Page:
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Faith in your pitching coach

Sep 7, 2008
I have a dilema. My dd started taking pitching lessons around age 8, she is 11. Earlier this year we changed pitching coaches. At her evaluation we were told she is "gifted", she has tremendous potential, she is going to be exceptional. First thought I had was is he feeding me a line, says this to all new kids to hook you? This guy is experienced and has many students, has had many go on to receive scholarships. We made the change. My daughter had a very successful season. He has advised us to hold off on travel for a while until he says she is ready. Says when coaches get a look at her they will fall all over us. She is being recruited by a couple of coaches. One coach in particular is being very aggressive about her. BUT, says she is not special just adequate. But still wants committment now. Can't understand how we were told to wait to try to get her on a team. Then proceeded to tell me what a bad reputation our pitching coach has. That he fills his kids heads with ideas that they are brilliant just to keep control of them and keep them coming to him. I have asked the pitching coach a few times about travel and he laid into me but good! To top it off, I had a friend take her daughter for an evaluation and she was told almost verbatim what I was told - gifted child, etc. It kind of makes me feel that his statement about my daughter is not that credible. I'm not sure what to think. Is this stuff typical softball politics? How much faith should I put into this coach?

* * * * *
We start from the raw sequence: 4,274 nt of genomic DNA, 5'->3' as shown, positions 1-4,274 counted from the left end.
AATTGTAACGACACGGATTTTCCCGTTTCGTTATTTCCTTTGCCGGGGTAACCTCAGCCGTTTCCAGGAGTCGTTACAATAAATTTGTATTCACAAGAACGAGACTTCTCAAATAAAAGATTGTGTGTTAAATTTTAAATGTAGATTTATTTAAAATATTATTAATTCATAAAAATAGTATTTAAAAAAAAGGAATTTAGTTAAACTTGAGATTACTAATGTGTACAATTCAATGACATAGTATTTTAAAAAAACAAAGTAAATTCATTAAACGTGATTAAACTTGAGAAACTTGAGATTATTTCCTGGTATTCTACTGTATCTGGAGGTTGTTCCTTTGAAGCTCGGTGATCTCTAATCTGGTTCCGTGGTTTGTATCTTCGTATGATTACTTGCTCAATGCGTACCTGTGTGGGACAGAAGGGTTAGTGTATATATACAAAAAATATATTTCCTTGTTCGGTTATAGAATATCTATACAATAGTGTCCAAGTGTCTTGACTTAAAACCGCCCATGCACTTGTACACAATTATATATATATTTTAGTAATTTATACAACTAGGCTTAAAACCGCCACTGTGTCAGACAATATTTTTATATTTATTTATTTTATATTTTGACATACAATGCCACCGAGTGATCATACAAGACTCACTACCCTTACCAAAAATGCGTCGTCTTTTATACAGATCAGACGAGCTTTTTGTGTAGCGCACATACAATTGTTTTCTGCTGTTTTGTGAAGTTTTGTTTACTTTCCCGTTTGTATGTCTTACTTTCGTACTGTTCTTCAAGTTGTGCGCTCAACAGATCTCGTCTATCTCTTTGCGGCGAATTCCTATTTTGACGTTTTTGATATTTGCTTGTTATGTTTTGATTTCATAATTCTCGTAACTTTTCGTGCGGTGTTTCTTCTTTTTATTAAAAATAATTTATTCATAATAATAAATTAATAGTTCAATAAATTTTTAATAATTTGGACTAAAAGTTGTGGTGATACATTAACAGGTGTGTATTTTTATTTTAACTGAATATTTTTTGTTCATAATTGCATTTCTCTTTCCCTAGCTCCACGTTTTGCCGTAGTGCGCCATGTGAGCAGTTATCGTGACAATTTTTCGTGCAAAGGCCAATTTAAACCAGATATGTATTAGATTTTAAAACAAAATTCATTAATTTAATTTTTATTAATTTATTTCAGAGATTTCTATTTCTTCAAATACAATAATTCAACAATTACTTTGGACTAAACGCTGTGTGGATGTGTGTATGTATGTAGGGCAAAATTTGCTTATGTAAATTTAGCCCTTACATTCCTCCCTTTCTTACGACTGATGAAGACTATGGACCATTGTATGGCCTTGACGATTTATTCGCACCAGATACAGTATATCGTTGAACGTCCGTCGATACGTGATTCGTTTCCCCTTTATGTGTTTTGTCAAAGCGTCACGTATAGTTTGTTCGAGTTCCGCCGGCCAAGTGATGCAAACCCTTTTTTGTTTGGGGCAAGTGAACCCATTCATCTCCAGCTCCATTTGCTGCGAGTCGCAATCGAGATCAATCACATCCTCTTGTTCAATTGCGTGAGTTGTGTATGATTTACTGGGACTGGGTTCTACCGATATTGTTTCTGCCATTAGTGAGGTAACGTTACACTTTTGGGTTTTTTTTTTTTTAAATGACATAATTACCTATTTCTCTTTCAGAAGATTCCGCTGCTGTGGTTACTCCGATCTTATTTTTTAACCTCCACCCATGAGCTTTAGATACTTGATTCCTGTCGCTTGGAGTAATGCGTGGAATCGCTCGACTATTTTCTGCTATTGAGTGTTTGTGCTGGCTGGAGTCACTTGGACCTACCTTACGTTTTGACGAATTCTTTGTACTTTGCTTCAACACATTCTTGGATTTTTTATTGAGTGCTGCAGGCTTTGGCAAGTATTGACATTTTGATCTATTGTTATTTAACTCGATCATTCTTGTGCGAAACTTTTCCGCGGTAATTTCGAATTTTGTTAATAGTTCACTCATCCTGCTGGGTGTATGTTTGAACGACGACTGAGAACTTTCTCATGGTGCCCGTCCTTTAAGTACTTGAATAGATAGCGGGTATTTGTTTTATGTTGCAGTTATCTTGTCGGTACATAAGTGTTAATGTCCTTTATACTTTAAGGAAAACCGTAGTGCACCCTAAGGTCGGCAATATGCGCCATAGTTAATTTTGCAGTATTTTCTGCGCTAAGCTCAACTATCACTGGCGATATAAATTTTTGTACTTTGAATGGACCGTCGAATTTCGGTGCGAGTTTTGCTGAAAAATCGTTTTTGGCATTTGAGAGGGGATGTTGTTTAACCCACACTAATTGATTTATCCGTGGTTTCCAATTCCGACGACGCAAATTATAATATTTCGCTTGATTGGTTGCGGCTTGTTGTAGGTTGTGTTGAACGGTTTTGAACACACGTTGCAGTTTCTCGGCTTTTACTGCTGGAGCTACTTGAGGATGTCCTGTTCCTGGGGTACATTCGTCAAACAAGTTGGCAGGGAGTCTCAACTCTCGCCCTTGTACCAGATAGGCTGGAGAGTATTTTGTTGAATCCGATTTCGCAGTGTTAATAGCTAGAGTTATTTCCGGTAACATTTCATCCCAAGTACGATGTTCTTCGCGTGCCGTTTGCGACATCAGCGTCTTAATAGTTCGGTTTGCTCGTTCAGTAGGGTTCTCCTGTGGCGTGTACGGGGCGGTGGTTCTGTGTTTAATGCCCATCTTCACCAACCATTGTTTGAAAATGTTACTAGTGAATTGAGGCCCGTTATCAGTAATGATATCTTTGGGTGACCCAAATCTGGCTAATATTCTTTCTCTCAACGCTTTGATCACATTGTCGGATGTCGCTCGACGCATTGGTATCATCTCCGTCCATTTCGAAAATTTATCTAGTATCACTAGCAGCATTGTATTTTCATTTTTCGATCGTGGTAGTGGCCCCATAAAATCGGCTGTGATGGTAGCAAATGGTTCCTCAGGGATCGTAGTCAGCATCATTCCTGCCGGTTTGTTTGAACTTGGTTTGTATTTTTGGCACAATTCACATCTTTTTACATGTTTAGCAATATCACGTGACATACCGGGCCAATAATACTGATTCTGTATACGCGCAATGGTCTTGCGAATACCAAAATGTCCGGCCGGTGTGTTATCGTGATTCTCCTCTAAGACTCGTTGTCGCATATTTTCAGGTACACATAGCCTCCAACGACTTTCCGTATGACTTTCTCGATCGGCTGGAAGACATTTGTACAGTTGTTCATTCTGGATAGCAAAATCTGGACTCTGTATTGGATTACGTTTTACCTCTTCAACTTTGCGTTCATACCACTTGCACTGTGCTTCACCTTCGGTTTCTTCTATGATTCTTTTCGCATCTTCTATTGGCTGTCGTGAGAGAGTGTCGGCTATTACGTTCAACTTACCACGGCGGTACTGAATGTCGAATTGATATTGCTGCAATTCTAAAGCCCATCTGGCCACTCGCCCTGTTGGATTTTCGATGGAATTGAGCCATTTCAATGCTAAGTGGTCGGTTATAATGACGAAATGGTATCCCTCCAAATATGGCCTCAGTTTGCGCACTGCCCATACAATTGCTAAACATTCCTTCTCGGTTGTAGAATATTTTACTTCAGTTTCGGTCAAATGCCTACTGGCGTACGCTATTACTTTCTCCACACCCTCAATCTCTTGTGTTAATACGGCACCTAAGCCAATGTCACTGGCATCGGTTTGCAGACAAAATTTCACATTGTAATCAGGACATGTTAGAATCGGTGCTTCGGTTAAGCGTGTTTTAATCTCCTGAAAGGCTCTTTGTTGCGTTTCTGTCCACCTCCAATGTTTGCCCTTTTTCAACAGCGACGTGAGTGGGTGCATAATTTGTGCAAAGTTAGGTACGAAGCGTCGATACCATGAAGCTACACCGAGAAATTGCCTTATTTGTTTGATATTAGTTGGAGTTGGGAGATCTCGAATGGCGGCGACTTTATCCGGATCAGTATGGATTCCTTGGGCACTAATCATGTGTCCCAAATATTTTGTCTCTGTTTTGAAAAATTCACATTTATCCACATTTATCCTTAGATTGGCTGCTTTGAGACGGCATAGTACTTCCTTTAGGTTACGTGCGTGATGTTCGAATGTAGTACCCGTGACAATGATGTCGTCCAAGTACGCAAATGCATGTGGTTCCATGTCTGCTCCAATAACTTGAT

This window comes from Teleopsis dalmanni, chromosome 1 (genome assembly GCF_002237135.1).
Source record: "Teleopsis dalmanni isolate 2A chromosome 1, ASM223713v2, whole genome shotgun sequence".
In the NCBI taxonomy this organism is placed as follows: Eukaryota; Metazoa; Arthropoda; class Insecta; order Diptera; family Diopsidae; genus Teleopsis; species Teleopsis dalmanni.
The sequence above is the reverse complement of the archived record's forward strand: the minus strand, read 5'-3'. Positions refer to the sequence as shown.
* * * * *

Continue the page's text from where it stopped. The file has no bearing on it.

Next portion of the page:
May 15, 2008
Eastern Long Island
It doesn't sound good to me. There is no reason I can think of not play travel right away if she has talent. I would be more inclined to trust the travel coach's judgement because he has no financial investment. The travel coach may want your daughter because he does not have enough pitchers.


Super Moderator
Staff member
May 26, 2008
Dallas, Texas